Now you will assign additional resources to some of the pre-production tasks to see the effect on the overall duration of the tasks. By default, Project uses a scheduling method called effort-driven scheduling. This means that the task’s initial work value remains constant, regardless of the number of additional resources you assign. The most visible effect of effort-driven scheduling is that as you assign additional resources to a task, that task’s duration decreases. Project applies effort-driven scheduling only when you assign resources to or remove resources from tasks.
As you saw previously, you define the amount of work a task represents when you initially assign a resource or resources to it. With effort-driven scheduling turned on, if you later add resources to that task, the amount of work for the task does not change but the task’s duration decreases. Or you might initially assign more than one resource to a task and later remove one of those resources from the task. With effort-driven scheduling on, the amount of work for the task stays constant. The duration, or time it takes the remaining resource to complete that task, increases.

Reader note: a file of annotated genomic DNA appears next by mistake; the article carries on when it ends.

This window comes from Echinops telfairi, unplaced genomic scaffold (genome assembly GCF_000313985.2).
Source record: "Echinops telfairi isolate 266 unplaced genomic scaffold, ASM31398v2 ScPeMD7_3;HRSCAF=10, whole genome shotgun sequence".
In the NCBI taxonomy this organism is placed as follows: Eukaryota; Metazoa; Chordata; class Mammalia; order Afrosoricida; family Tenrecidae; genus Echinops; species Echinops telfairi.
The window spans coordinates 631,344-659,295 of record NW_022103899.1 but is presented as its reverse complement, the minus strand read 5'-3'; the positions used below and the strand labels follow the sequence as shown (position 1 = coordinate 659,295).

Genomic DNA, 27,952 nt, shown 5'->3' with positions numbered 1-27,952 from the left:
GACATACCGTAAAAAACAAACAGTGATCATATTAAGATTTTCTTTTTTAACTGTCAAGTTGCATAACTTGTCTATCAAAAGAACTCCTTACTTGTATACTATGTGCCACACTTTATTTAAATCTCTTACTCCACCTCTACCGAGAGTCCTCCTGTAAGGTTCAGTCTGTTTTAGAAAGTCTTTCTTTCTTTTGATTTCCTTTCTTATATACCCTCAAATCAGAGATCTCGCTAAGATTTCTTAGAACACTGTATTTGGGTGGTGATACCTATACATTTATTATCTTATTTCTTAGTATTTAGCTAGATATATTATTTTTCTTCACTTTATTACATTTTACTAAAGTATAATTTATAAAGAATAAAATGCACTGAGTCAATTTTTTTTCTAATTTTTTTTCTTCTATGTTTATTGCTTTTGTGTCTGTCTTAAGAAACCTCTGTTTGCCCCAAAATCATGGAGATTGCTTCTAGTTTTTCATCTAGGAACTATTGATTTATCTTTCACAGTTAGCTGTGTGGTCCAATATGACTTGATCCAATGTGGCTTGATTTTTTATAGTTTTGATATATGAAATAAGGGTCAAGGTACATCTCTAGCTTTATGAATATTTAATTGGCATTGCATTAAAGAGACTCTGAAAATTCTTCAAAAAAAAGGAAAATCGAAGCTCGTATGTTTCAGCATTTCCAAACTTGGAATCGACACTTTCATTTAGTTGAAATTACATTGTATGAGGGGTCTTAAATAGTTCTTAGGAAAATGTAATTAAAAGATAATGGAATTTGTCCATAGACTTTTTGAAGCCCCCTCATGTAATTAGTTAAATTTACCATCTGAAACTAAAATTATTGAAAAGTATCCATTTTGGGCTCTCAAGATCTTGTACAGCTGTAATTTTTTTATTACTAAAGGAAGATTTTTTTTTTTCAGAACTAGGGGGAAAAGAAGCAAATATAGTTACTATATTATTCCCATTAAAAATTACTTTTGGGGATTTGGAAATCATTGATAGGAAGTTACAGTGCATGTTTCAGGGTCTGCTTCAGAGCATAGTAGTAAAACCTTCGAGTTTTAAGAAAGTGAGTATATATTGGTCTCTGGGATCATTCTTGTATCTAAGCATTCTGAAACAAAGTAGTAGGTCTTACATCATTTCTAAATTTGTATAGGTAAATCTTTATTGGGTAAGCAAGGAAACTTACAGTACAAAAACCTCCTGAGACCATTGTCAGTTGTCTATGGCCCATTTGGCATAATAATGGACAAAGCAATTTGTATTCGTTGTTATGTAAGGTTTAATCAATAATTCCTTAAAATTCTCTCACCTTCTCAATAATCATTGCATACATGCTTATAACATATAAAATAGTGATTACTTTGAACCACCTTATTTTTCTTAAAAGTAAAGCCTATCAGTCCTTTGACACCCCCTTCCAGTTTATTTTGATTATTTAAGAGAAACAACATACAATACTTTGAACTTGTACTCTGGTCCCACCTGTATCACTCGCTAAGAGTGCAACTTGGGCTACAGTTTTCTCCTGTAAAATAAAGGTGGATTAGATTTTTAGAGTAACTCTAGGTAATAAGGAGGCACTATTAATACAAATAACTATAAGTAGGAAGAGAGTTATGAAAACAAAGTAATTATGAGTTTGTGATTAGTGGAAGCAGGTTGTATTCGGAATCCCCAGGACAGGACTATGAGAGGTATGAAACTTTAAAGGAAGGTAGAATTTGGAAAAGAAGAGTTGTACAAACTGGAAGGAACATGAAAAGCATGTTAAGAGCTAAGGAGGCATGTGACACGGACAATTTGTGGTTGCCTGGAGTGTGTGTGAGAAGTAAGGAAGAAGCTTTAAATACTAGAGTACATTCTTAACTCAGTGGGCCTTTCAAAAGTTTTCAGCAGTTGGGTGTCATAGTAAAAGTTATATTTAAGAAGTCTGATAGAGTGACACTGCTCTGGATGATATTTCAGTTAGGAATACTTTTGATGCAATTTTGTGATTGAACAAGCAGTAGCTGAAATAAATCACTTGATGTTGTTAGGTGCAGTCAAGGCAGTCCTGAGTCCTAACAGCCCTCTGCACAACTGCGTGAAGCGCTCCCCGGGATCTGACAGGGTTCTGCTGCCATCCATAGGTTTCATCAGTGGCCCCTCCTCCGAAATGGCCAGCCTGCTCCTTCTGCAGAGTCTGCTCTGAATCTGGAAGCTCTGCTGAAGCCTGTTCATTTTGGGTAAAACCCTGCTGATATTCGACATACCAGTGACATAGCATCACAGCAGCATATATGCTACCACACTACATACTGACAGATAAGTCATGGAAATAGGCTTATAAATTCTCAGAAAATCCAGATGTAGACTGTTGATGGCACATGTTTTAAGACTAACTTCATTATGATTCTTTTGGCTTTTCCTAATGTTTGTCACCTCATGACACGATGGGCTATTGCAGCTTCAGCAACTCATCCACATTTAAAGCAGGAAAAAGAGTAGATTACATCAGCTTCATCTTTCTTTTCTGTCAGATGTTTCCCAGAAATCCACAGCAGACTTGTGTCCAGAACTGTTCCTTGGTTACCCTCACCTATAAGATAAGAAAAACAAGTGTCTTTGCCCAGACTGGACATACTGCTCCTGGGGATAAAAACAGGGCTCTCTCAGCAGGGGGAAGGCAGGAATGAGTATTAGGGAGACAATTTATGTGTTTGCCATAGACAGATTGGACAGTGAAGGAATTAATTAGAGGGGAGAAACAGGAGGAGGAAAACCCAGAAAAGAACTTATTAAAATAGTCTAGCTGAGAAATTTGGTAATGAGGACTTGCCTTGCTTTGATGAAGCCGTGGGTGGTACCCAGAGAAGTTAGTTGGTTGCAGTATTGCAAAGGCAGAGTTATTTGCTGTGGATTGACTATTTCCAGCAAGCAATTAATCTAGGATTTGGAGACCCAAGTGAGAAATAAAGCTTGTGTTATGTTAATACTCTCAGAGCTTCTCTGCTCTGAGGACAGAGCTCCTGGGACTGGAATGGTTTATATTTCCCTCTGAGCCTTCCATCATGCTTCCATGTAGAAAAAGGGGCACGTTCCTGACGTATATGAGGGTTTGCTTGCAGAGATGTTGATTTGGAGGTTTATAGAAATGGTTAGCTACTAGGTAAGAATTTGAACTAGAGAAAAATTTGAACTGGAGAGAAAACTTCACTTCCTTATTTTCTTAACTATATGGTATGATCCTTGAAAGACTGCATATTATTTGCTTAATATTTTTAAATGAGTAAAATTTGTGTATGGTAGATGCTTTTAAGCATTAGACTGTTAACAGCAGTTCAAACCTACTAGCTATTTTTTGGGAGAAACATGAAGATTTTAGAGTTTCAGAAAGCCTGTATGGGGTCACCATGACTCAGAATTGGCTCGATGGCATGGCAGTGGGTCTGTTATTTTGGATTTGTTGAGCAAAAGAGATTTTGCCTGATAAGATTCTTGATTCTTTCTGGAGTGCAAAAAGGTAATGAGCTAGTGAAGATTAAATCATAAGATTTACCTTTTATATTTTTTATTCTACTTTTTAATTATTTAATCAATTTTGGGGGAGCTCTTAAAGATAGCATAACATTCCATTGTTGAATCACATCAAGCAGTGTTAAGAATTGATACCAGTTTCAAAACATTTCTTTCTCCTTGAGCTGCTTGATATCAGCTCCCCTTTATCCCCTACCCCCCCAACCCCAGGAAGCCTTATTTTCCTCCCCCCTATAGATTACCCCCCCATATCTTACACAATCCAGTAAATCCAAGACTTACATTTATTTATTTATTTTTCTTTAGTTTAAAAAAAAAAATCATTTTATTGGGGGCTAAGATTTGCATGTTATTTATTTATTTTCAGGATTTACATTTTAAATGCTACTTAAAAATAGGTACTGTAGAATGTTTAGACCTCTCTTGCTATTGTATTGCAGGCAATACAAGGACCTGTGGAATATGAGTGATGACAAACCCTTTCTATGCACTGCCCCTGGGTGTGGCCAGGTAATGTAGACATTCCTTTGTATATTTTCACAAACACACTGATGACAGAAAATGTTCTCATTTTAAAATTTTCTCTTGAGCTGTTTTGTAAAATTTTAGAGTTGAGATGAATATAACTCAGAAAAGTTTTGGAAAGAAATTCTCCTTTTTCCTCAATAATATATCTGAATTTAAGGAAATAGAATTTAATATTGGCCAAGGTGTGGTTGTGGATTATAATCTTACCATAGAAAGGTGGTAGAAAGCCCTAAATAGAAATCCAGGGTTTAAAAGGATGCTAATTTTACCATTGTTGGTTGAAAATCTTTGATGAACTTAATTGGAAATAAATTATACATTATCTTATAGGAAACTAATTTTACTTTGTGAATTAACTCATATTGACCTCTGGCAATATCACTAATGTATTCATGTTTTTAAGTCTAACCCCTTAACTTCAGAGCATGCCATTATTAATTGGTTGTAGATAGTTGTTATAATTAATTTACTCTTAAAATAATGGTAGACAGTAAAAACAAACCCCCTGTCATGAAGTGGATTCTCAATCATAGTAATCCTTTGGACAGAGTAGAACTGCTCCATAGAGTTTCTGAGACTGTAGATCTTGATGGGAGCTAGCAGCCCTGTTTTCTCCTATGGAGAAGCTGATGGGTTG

By default, effort-driven scheduling is enabled for all tasks you create in Project. To change the default setting for all new tasks in a project plan, on the Tools menu, click Options, and in the Options dialog box, click the Schedule tab. Select or clear the New tasks are effort-driven check box. To control effort-driven scheduling for a specific task or tasks, first select the task or tasks. Then on the Project menu, click Task Information, and on the Advanced tab of the Task Information dialog box, select or clear the Effort driven check box.